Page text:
The chi-square test was used to compare the range of CD4 and MHC-I downregulation activity (<25%, 25 to 50%, and >75% activity, considering 100% activity that of NL4-3 nef) of nef alleles for the NP, SP, and RP groups of patients. Comparisons of mean CD4 and MHC-I downregulation activities of nef alleles for the three progression groups were performed by variance analysis. All statistical calculations were done with the SPSS/PC+ software (version 5.0; SPSS Inc., Chicago, Ill.).
The nef sequences can be retrieved from GenBank with accession numbers AY116676 to AY116854 and AY254895 to AY254897.
We have previously characterized 182 nef alleles isolated at various time points from NP, SP, and RP children and found that the frequency of defective nef alleles containing large deletions, premature stop codons, and mutations in the initiation codon was significantly higher in NPs (26%) compared to RPs (14%) and SPs (5%) (8). Beside gross defects, small in-frame deletions/insertions or alterations in conserved as well as in variable regions occurred in several patient-derived nef genes. Since such changes could interfere with Nef protein stability, we analyzed by immunoblotting the steady-state expression of Nef proteins in transfected cells expressing nef genes isolated from patients. The level of the GFP protein encoded by the vector used (20) was analyzed in order to evaluate transfection efficiencies (Fig. (Fig.1).1). This analysis was performed on all nef alleles isolated from patients at the indicated time points (Fig. (Fig.1),1), including those that were grossly defective, and with the nef gene derived from the NL4-3 viral strain as a positive control (Pinco-nef).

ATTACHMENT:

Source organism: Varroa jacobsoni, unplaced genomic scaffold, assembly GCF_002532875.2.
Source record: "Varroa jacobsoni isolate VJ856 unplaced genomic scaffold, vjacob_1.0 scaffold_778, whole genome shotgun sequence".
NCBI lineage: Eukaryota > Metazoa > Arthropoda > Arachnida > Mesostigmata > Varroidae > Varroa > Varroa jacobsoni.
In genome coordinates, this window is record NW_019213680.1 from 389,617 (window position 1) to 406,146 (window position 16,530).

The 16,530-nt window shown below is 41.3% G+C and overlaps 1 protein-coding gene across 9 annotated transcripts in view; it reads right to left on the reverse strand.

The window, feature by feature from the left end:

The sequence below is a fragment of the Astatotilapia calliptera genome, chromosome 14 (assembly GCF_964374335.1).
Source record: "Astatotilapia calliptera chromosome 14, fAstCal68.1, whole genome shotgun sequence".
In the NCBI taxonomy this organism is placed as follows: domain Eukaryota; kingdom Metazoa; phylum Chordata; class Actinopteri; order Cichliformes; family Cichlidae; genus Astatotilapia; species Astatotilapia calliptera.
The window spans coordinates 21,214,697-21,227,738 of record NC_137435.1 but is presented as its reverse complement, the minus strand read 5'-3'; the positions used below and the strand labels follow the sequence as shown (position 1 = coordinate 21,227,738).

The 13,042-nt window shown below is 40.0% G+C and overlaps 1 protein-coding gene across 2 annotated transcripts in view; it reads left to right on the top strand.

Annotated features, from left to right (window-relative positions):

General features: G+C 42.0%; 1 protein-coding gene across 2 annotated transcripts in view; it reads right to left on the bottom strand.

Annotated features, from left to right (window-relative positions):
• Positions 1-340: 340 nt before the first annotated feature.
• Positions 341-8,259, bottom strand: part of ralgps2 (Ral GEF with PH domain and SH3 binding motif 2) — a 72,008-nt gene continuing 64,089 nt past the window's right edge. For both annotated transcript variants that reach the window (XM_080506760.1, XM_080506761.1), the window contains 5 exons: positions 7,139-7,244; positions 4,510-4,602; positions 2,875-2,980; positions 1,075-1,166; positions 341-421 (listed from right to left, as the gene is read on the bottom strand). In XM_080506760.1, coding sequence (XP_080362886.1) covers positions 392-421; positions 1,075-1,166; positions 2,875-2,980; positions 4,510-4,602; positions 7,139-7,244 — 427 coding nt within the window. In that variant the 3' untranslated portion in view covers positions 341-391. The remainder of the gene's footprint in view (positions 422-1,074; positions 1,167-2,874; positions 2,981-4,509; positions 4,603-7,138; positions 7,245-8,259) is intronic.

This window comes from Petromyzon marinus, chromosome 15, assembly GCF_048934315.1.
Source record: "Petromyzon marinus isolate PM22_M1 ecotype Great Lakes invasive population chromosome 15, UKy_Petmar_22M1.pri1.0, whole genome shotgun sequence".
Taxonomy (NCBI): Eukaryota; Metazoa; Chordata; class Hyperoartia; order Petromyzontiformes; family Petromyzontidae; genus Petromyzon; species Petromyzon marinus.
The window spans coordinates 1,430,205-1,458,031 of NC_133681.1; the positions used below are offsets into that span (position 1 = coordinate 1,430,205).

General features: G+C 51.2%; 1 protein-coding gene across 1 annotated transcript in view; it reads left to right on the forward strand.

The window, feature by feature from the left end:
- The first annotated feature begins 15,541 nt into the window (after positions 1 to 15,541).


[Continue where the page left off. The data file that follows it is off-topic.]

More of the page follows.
As expected, the Nef protein could not be detected in extracts of cells expressing nef alleles with disrupted open reading frames due to the presence of defects such as mutations in the initiator codon (NP2-18), large deletions (NP1-13, NP2-7, NP2-8, NP2-9, NP2-10, NP4-1, NP4-7, NP4-8, NP4-9, NP6-2, NP6-3, NP6-4, NP6-5, NP6-6, NP6-8, NP6-9, NP6-10, and RP1-18), premature stop codons (NP6-11, SP3-12, RP1-13, and RP3-1) and both large deletions and premature stop codons (NP6-1, NP6-12, RP1-1, and RP4-6). However, two nef alleles, NP3-9 and SP2-3, that contained stop codons very close to the 5′ end (at positions 47 and 39, respectively, with regard to the NL4-3 nef sequence) expressed Nef proteins with an apparent molecular mass of 21 kDa that was consistent with the beginning of translation at the second methionine codon (position 58). Besides, a peptide of 14 kDa or smaller reacting with the anti-Nef antibody was detected in extracts of cells expressing some nef alleles with premature stop codons derived from patient RP1 (RP1-2, RP1-7, RP1-8, and RP1-9). All other prematurely terminated nef alleles did not express Nef-derived peptides that could be detected even with long immunoblot exposure (data not shown).